Hyundai Motor America, currently the leading fuel economy auto manufacturer in the US according to EPA ratings, plans to achieve a corporate average fuel economy (CAFE) rating of at least 50 (mpg) by 2025 for its lineup of passenger cars and light duty trucks. Since becoming the fuel economy leader in the 2008 model year (average 30.9 mpg US), Hyundai Motor America’ market share is up more than 50%, the company noted.
Current National Highway Traffic Safety Administration (NHTSA) regulations require automakers to achieve a CAFE rating of 35.5 mpg by 2016. Before those rules were enacted last year, Hyundai had already announced its own plan to reach 35 mpg by 2015.
Hyundai’s plan to achieve an average of 50 mpg or better encompasses a full line of products, from small cars to larger family haulers. It leverages Hyundai’s global Blue Drive strategy (earlier post), aligning R&D resources at its engineering centers in California, Michigan, Korea, India and Germany to develop more fuel-efficient vehicle technologies. Key enablers are improvements and innovation in powertrains including gasoline direct injection, turbocharging, electric hybrids, plug-in hybrids, light-weight materials and design, and more.
The 2011 Sonata, which went on sale earlier this year, features a 2.4-liter Theta II GDI 4-cylinder as its base engine, offering up to 200 hp and 35 miles per gallon on the highway. (Earlier post.) By offering only 4-cylinder engines and through other weight optimization efforts, Hyundai engineers were able to reduce the weight of the Sonata by 130 pounds.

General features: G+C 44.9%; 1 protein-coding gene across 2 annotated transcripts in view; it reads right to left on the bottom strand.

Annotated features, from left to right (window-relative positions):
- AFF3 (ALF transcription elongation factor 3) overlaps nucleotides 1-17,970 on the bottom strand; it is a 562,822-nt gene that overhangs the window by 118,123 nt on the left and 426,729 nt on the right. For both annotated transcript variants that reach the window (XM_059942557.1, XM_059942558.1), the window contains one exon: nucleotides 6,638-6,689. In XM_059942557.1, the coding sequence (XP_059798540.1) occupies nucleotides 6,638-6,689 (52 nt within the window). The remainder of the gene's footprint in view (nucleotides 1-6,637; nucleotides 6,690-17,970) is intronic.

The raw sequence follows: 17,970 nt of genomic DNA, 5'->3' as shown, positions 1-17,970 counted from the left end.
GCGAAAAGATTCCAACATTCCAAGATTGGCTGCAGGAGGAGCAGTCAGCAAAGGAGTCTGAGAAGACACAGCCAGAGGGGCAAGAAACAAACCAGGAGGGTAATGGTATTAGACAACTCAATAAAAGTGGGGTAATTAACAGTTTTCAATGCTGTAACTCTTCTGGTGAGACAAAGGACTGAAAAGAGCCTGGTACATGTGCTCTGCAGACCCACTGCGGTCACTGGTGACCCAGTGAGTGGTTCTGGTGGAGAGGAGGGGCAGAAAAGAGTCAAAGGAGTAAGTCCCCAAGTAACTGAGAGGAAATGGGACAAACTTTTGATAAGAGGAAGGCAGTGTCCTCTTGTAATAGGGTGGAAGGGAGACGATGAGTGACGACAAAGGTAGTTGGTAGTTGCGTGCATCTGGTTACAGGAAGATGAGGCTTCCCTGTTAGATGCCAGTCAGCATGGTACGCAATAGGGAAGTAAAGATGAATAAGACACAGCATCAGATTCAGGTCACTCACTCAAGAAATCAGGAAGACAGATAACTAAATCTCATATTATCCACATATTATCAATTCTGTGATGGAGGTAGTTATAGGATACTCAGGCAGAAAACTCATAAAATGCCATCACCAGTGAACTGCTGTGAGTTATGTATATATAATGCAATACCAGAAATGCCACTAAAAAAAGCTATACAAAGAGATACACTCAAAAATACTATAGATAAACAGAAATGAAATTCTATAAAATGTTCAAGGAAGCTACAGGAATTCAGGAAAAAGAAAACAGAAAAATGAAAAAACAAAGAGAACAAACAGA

This fall, Hyundai will launch the 2.0T 4-cylinder turbo option for the 2011 Sonata and the company’s first hybrid in the United States. The Sonata Hybrid features a 2.4-liter Theta II 4-cylinder gasoline engine mated to an electric motor-boosted 6-speed automatic transmission. The Sonata Hybrid incorporates a lithium polymer battery.
Hyundai topped the US Environmental Protection Agency (EPA) fuel economy report for the 2008 model year. The EPA 2009 Light-Duty Automotive Technology and Fuel Economy Trends Report indicates that Hyundai has the highest 2008 model year laboratory 55/45 fuel economy at 30.9 mpg.
Forecasts show a 2009 model-year fuel economy rating of 30.1 mpg for passenger cars and light duty trucks; Hyundai is also the only automaker to top 30 mpg in the 2009 projections.
Light-Duty Automotive Technology, Carbon Dioxide Emissions, and Fuel Economy Trends: 1975 Through 2009 Appendix A